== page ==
There are plenty of other alternatives to white sugar. Either you want to cut them out completely or just start to partially cut it out. It’s up to you.
When I was a kid I used to eat sugar as if there was no tomorrow but as I grew wiser and started to read up about the effect white sugar has on the body, I started to cut it out gradually and I carefully read labels to avoid products with too much sugar (or any) as well as use as much natural alternatives as possible. meaning I rather use fresh dates or bananas as sweeteners for most of what I make. Because that is what I personally like and prefer rather than buying a “sugar substitute” made from chemicals.
If you are interested in cutting back on sugar my advice is to make it gradually and let it take time as well as start to incorporate the fresh natural type of sugar instead. As in dates, overripe bananas etc.
Here is my list of what you can use instead with my two favourites in the top.
Fresh dates (the small variety) are easy to use in smoothies for example. 2-3 per portion depending on desired sweetness and the other ingredients of course.
For baking, I remove the pit and soak them in water or soy/oat/almond milk overnight. Then I puree them with a hand blender.
I use overripe bananas for smoothies and I calculate 1/2 overripe banana per portion or serving depending on the ingredients used and desired sweetness (I don’t fancy too sweet things)
I puree the banana with the plant milk.
Ice cream or nice cream
The overripe bananas that I don’t get to use I slice up as best I can and put in freezer bags with a zip lock and use for ice cream/nice cream. Here is my recipe.
Raw honey or honey
Honey is another option to subside white sugar – if you eat it that is.
I use it as a sweetener when I do turmeric or raw cacao lattes, as I don’t boil the plant milk, to keep the nutrients.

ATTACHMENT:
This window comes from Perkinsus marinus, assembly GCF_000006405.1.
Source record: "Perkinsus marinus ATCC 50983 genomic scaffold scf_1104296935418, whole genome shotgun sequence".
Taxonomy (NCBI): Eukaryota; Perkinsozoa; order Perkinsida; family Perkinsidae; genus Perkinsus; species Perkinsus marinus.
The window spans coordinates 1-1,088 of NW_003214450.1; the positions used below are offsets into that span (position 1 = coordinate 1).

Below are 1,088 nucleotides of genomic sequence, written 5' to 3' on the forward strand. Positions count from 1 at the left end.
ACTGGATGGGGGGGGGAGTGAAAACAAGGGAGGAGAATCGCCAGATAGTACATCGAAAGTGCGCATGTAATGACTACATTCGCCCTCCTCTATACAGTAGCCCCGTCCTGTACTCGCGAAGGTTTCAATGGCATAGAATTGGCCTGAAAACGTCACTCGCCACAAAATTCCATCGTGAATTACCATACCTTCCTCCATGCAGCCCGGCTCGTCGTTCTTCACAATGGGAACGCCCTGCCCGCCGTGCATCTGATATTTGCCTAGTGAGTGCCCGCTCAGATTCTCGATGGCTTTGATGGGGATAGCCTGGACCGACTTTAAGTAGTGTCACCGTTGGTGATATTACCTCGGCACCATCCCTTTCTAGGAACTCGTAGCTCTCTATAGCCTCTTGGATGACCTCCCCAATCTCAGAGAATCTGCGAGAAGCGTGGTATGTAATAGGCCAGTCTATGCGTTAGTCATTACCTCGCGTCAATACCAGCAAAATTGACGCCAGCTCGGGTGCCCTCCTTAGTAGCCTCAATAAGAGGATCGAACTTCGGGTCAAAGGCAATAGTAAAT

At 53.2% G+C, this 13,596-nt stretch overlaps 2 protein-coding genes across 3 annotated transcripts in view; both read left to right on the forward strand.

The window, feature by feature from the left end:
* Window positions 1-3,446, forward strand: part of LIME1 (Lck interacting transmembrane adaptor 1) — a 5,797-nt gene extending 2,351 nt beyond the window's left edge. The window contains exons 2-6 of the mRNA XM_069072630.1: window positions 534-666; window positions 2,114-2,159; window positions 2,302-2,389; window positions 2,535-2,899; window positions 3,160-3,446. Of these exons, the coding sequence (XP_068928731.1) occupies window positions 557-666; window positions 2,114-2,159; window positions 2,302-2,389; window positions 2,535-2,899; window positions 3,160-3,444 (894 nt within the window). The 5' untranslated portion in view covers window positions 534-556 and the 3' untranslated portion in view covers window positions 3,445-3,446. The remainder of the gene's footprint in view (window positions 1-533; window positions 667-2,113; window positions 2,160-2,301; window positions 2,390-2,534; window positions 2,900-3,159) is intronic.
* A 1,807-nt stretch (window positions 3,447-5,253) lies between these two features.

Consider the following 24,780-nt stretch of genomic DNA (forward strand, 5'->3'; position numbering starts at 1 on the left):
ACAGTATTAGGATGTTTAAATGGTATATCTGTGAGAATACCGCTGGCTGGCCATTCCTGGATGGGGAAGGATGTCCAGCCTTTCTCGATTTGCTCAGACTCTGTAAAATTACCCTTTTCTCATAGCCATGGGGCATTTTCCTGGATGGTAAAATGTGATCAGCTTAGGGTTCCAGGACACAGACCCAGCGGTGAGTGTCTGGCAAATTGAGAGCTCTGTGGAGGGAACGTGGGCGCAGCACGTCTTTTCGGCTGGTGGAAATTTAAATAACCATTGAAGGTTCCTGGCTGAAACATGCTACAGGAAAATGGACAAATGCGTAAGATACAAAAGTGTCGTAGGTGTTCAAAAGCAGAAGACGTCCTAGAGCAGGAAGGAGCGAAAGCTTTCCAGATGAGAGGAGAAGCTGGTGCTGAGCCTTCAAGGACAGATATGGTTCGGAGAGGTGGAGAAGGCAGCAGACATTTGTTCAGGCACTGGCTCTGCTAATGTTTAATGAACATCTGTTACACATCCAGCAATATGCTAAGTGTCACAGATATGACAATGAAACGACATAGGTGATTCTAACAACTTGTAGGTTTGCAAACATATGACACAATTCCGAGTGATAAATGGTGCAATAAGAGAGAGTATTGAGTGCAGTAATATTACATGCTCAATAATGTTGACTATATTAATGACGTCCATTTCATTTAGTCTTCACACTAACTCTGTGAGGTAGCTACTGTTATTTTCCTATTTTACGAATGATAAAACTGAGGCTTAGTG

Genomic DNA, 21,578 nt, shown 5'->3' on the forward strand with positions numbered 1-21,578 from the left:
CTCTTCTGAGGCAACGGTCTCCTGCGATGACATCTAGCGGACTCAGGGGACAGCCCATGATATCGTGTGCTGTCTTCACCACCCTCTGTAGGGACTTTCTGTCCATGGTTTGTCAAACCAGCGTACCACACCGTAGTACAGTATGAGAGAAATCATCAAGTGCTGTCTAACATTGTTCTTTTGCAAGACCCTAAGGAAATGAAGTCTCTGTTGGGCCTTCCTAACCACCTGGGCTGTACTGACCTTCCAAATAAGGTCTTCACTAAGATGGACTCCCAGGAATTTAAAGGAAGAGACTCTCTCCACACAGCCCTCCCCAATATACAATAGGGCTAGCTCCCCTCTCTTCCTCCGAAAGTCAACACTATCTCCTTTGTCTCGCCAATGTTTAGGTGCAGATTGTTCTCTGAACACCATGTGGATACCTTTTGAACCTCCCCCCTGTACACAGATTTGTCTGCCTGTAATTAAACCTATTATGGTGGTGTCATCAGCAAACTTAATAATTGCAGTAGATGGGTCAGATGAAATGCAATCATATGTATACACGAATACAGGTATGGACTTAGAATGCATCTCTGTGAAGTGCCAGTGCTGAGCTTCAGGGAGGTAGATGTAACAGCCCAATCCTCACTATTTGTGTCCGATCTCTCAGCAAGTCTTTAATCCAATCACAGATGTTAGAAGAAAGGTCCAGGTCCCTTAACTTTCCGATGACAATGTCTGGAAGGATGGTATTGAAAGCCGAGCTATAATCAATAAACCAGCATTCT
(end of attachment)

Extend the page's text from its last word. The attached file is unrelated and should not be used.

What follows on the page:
Not sure how much better this is than white sugar. However use it as any other liquid sweetener in smoothies, baking, drizzle on porridge or the classical pancakes.
This is another syrup that I’m not quite sure if it’s better than white sugar or not. It’s a syrup derived from dates. I reserve this for candy-making. Such as toffee as it gives the candy a really nice taste paired with muscovado sugar.
Grainy sugar varieties
Coconut Nectar Sugar
This is made from the sap of the flower of the coconut palm tree. There is a lot of conflicting information about this. Coconut sugar contains more nutrients but it’s apparently still high in fructose. So more research is needed on this.
I used to add this to my morning porridge, however, due to the conflicting information and price point I stopped.
Birch Tree Sugar
I’ve started to see this increasingly often in health food stores. It’s the same as xylitol however, apparently this is made from fermented plant pulp, before the heavy use of corn and such it was made from birch bark. Today most xylitol is made from GMO corn stalks, etc. But when a product is called Birch Tree Sugar is supposed to be pure and free from this. However, I think more research is needed on this subject.
When I do use refined sugar, this is my poison of choice as it is less processed. The downside is that it’s dark brown in colour and will lend that colour to whatever you are making. I’ve never used this in meringues for example as they contain a lot of fluid. But I might give it a try. When you use this for baking or making candy etc – remember that the sugar still contains a bit of fluid.
This sugar has a very nice toffee taste to it and I love it in baking and for making toffee.
Personally, I’ve stopped using Agave Nectar since I’ve read conflicting information about it. It seems though as the Raw Agave Nectar still contains nutrients and has less impact on your blood sugar levels. However, I think you should do some research and decide for yourself. Here is the background to why I’ve stopped buying agave nectar.
Image copyright by Japanese Vogue.